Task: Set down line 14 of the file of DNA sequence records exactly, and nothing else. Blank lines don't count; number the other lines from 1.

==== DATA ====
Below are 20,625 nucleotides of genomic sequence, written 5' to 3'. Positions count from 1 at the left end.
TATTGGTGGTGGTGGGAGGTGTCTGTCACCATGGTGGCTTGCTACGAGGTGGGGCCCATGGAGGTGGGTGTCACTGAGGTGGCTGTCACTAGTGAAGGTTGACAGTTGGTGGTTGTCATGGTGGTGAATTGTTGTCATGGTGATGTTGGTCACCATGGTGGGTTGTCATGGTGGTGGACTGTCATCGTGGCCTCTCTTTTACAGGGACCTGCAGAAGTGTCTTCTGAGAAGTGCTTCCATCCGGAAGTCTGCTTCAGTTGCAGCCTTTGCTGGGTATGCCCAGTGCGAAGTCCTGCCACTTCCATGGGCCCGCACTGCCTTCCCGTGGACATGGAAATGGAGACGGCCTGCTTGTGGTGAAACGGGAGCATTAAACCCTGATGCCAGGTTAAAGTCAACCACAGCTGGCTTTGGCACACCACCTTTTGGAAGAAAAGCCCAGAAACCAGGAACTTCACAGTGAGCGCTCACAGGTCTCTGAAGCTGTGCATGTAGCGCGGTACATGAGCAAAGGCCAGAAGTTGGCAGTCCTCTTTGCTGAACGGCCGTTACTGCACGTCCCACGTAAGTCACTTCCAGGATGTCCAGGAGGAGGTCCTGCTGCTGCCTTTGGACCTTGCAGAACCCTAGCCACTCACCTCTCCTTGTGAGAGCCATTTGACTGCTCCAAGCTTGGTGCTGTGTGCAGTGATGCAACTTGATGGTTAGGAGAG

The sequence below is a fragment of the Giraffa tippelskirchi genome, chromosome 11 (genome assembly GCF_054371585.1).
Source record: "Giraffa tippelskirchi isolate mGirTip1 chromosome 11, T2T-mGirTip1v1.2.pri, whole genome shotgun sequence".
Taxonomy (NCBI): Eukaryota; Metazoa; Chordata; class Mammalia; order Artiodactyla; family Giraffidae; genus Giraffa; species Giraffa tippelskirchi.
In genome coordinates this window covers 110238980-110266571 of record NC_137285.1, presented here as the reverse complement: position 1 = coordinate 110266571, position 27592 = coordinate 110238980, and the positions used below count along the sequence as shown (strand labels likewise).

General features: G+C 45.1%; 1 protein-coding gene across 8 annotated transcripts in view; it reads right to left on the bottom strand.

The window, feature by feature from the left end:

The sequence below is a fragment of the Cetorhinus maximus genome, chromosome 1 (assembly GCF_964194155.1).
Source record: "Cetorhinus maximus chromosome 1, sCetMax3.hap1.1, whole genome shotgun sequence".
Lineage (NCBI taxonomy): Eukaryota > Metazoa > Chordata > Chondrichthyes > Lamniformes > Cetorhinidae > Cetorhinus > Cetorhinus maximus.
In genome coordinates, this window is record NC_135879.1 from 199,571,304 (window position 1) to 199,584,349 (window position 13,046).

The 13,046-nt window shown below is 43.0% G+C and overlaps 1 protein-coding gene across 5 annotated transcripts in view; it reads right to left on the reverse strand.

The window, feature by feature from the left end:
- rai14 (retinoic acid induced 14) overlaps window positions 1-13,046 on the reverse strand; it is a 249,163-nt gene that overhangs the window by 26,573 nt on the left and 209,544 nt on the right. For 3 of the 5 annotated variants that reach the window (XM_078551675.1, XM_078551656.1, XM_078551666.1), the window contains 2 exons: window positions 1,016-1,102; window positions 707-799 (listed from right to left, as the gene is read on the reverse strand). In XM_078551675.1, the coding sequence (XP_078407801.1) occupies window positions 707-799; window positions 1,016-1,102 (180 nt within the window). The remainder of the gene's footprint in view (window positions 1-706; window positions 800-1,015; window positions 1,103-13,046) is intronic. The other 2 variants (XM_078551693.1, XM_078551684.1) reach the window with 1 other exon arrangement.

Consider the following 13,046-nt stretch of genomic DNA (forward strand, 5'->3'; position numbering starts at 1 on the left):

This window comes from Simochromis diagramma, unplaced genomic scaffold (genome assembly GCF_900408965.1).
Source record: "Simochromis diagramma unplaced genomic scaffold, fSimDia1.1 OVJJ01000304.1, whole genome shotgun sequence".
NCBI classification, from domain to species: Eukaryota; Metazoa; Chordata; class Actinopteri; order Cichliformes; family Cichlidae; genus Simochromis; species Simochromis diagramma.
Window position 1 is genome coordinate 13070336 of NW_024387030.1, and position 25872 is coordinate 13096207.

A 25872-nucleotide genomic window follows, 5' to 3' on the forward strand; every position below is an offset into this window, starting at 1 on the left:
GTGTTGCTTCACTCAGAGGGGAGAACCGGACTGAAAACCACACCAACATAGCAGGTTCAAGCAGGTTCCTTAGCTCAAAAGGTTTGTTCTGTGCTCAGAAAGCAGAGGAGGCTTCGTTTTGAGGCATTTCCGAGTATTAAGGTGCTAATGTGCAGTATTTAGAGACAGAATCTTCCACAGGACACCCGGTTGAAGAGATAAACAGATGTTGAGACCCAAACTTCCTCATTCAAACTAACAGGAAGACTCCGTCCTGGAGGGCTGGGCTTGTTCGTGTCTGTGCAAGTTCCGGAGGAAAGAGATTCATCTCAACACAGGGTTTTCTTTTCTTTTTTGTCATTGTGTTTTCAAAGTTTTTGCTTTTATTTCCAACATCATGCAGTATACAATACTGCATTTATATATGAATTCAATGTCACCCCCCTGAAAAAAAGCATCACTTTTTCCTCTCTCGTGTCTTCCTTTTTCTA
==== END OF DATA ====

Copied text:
The window, feature by feature from the left end: